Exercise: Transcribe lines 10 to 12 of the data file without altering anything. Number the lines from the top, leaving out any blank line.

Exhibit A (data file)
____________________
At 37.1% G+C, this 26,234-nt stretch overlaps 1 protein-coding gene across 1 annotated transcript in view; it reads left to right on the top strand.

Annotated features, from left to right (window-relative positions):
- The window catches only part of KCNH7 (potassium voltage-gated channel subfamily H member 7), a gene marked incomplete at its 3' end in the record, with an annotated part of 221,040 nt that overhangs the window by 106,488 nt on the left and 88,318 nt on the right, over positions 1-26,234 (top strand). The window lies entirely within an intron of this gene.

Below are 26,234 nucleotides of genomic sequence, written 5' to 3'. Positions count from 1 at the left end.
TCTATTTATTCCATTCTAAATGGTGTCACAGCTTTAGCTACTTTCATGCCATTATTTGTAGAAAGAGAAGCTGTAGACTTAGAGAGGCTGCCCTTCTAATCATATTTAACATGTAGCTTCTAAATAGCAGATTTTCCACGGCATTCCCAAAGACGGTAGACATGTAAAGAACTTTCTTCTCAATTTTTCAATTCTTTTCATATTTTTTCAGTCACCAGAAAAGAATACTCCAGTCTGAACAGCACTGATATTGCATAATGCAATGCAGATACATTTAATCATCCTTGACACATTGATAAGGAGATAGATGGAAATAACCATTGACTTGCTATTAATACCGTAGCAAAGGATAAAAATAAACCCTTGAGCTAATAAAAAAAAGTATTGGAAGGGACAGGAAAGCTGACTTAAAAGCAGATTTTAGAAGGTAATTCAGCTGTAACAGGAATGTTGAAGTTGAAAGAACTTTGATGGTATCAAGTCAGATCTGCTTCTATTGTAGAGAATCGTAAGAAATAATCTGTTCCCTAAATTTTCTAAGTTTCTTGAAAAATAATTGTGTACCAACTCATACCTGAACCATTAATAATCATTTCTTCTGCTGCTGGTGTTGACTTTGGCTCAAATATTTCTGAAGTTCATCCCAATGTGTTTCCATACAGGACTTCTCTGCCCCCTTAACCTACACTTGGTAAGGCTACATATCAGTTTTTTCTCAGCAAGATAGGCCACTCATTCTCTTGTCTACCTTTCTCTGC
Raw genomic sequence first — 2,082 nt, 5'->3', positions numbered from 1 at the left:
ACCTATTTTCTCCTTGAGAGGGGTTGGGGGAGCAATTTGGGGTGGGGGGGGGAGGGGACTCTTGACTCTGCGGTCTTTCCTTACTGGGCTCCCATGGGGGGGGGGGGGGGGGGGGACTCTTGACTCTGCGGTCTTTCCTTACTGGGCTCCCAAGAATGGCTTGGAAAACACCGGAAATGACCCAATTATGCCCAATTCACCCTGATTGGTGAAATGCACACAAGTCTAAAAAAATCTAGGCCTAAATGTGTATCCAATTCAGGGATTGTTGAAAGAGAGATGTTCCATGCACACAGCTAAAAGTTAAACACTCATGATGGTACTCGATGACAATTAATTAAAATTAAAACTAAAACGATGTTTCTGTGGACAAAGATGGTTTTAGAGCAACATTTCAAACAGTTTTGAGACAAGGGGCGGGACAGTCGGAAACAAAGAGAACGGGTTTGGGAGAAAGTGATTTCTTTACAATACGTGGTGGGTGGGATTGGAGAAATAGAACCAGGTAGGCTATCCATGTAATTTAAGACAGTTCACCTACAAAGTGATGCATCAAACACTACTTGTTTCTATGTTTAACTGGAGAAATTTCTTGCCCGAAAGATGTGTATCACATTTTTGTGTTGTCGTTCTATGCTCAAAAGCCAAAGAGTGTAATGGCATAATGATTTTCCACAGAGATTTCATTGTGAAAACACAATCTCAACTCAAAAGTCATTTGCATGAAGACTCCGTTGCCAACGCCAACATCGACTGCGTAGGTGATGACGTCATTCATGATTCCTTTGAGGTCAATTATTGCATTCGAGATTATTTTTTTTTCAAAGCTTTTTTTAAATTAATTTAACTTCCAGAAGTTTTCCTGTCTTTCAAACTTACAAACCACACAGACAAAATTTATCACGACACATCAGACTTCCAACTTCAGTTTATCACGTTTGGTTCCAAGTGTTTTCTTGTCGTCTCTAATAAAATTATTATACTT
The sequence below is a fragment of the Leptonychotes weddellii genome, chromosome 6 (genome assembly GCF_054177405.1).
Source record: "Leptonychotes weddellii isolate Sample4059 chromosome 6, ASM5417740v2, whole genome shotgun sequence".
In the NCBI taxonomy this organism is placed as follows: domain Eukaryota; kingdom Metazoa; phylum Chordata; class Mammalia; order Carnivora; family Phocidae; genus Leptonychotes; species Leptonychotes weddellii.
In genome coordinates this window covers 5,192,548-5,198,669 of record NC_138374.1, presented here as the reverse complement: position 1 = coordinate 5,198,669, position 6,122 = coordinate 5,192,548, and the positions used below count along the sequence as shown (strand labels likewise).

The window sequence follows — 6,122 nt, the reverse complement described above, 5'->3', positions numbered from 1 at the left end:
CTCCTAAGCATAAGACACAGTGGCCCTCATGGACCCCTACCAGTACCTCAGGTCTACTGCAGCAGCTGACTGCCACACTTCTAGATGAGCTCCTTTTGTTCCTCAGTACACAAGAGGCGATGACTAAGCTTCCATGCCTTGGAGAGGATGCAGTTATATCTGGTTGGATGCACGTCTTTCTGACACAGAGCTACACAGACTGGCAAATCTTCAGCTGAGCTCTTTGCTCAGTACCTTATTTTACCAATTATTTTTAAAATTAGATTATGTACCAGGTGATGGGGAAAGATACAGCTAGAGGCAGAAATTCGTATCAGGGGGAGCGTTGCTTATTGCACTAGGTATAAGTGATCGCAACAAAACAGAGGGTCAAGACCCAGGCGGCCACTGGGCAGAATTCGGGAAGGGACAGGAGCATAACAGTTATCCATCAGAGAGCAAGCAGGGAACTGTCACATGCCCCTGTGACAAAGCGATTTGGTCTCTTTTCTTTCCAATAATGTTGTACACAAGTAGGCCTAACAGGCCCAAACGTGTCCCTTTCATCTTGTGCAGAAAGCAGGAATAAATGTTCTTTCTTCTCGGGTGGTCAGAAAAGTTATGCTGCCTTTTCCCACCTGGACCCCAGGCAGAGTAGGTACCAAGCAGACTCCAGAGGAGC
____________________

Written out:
In the NCBI taxonomy this organism is placed as follows: domain Eukaryota; kingdom Metazoa; phylum Chordata; class Mammalia; order Carnivora; family Phocidae; genus Leptonychotes; species Leptonychotes weddellii.
In genome coordinates this window covers 5,192,548-5,198,669 of record NC_138374.1, presented here as the reverse complement: position 1 = coordinate 5,198,669, position 6,122 = coordinate 5,192,548, and the positions used below count along the sequence as shown (strand labels likewise).

The window sequence follows — 6,122 nt, the reverse complement described above, 5'->3', positions numbered from 1 at the left end: